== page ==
Police warned the marchers that their action was unauthorized and called on the crowd not to disturb public order and to break up the gathering. However, the marchers ignored the calls – and at one point they even attempted to break through one of the police cordons blocking a street. Footage suggests the attempt was a success.
While no mass arrests took place during the march, US state-run media RFE/RL claimed that two of its reporters, who were covering the march in a live broadcast, were detained by the police.
Rallies were also being held in some other cities across Belarus, most notably in Brest and Gomel, according to opposition media. There, people lined up in chains of solidarity, holding flowers, red and white flags and balloons in their hands.
© REUTERS/Vasily Fedosenko/File Photo
Also, on Saturday, two ‘motor rallies’ were staged in Minsk, in support of Lukashenko. According to news site tut.by, one of them was held in the city center under the slogan
“For Peace, For Belarus.” More than 100 cars carrying the red and green state flags of Belarus took part in the rally. The second motor rally, titled the Golden Ring of Minsk Region, kicked off from the Mound of Glory memorial complex near the capital. According to state news agency BelTA, 800 people took part in it. The total length of the route was 200 km.
Meanwhile, the Coordination Council of the Belarusian opposition has called on the country’s Internal Affairs Minister, Yuri Karaev, to resign or to turn himself in. One of its best-known members, Maria Kolesnikova, said he bore responsibility for the violence from law enforcement during protests.
“Mister Karaev, on August 13, on the air on Belarusian television, you took responsibility for those who were roughed up. Death of people, violence, unprecedented cruelty and torture of civilians – we all saw this,” she outlined, during a YouTube broadcast on Saturday, “If you take responsibility for those events, you have two options – you either resign, or you must turn yourself in.” © BelaPAN via Reuters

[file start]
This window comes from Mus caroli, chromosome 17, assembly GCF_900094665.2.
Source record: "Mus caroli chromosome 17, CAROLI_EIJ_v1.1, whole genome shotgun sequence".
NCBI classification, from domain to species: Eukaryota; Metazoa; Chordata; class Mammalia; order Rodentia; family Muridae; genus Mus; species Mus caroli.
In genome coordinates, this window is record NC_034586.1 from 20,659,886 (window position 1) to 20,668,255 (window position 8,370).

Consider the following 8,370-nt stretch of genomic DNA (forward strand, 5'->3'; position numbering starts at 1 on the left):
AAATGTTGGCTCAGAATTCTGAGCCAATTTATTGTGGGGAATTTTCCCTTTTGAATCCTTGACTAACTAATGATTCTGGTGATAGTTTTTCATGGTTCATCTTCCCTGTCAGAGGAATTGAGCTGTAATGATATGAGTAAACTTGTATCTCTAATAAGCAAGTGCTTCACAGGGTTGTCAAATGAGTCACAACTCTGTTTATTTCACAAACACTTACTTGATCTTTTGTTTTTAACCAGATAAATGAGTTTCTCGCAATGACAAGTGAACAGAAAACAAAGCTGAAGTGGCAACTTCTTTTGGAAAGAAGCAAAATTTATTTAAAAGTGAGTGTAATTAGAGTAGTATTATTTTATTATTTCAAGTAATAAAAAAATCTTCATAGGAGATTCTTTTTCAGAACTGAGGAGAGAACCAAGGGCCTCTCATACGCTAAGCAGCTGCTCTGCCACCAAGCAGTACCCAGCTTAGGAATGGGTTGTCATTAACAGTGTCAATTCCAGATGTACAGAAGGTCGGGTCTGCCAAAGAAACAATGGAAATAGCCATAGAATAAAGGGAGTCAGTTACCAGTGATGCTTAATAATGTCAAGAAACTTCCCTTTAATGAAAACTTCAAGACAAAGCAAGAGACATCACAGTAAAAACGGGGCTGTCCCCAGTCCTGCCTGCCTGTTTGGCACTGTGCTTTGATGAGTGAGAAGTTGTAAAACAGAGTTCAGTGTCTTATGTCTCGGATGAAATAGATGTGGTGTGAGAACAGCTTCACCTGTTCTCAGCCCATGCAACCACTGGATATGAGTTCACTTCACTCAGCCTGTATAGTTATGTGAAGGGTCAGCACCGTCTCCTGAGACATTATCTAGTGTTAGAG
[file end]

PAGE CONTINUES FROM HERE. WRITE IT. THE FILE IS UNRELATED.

Kolesnikova added that the opposition plans to create its own official political movement in Belarus, but warned it wouldn’t happen imminently.
“It is very important to understand that now it has been 20 years, since not a single new party was registered in the country,” she explained. “This suggests that the mechanisms for creating a party and its registration most likely do not work or work very poorly, just like all other laws we have.”
Kolesnikova also stressed that members of the Coordination Council of the opposition of Belarus are working voluntarily, without payment.
“None of us has ever received money for what we do,” she said, adding that the council never asked the West for funding. “We learned from media about 53 million [euros] that the EU representatives spoke about, but we did not ask for it.”
Belarus held its controversial presidential election on August 9. According to the Central Election Commission, Lukashenko received 80 percent of the vote, while the main opposition candidate Svetlana Tikhanovskaya garnered 10 percent. She refused to recognize the election’s results, and fled Belarus for Lithuania. Protests erupted in the country’s capital of Minsk and several other cities following the presidential vote, leading to clashes between protesters and law enforcement officers, who sometimes responded violently.
Think your friends would be interested? Share this story!
paradox. All rights reserved.